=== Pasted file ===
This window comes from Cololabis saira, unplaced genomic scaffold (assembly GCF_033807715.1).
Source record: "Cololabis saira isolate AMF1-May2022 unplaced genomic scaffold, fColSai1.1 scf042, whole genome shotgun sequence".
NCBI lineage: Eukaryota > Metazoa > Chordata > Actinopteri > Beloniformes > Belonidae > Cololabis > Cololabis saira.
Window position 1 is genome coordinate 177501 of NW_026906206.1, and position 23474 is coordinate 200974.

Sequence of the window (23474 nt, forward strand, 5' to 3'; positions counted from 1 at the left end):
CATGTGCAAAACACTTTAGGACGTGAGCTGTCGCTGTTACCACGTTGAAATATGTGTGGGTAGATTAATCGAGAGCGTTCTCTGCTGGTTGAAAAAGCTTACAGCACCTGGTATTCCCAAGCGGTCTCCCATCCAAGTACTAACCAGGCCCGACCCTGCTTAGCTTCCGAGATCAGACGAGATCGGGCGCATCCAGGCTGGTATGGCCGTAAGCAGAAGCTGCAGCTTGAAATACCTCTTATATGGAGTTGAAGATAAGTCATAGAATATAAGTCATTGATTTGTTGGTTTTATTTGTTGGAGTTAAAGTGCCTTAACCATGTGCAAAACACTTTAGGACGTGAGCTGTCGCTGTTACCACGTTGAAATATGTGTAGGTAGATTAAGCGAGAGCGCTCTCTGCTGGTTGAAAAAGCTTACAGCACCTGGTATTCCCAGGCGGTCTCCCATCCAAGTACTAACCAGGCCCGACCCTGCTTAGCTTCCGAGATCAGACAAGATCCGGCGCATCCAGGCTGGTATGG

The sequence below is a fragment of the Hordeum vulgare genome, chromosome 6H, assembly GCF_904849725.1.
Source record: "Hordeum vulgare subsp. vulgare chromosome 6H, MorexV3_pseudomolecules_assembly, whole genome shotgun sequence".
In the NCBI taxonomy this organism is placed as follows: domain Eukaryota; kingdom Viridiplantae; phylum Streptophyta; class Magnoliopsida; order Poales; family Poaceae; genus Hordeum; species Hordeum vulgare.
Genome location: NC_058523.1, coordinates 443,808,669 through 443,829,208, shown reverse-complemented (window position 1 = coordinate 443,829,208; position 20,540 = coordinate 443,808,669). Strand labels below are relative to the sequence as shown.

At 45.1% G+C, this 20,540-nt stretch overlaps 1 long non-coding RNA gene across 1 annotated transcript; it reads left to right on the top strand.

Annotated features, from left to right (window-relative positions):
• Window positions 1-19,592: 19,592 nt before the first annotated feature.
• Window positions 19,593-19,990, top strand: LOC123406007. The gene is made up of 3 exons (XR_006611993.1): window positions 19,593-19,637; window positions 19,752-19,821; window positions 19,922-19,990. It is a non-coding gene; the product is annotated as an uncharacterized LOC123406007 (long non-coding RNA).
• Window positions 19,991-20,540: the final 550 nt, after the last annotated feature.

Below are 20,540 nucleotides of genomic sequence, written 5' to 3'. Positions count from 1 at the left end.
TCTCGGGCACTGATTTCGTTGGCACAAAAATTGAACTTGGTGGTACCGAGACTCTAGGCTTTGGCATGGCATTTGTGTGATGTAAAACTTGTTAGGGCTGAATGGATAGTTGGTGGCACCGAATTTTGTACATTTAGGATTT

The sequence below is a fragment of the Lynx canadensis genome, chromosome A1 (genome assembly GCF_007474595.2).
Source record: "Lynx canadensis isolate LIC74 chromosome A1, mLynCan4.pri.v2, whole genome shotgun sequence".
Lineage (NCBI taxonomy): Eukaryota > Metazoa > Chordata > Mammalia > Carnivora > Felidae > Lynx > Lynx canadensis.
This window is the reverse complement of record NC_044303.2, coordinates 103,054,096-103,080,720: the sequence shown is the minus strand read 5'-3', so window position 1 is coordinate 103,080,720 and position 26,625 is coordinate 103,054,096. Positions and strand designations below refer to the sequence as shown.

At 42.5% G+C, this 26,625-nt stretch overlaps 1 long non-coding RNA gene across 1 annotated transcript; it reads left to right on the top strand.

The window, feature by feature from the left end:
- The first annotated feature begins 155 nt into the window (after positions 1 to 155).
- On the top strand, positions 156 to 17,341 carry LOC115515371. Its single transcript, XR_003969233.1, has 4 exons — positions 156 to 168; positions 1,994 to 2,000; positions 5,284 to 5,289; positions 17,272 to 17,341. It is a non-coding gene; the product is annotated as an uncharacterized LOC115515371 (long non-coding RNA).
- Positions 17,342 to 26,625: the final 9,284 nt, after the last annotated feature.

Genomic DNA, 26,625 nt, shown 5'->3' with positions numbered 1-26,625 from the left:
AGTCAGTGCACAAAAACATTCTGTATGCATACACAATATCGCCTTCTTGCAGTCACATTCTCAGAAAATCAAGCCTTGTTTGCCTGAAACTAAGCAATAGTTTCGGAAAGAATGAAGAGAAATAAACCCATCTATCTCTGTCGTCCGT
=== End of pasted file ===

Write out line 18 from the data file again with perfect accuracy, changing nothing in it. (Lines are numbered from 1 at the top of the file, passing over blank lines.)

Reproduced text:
The sequence below is a fragment of the Lynx canadensis genome, chromosome A1 (genome assembly GCF_007474595.2).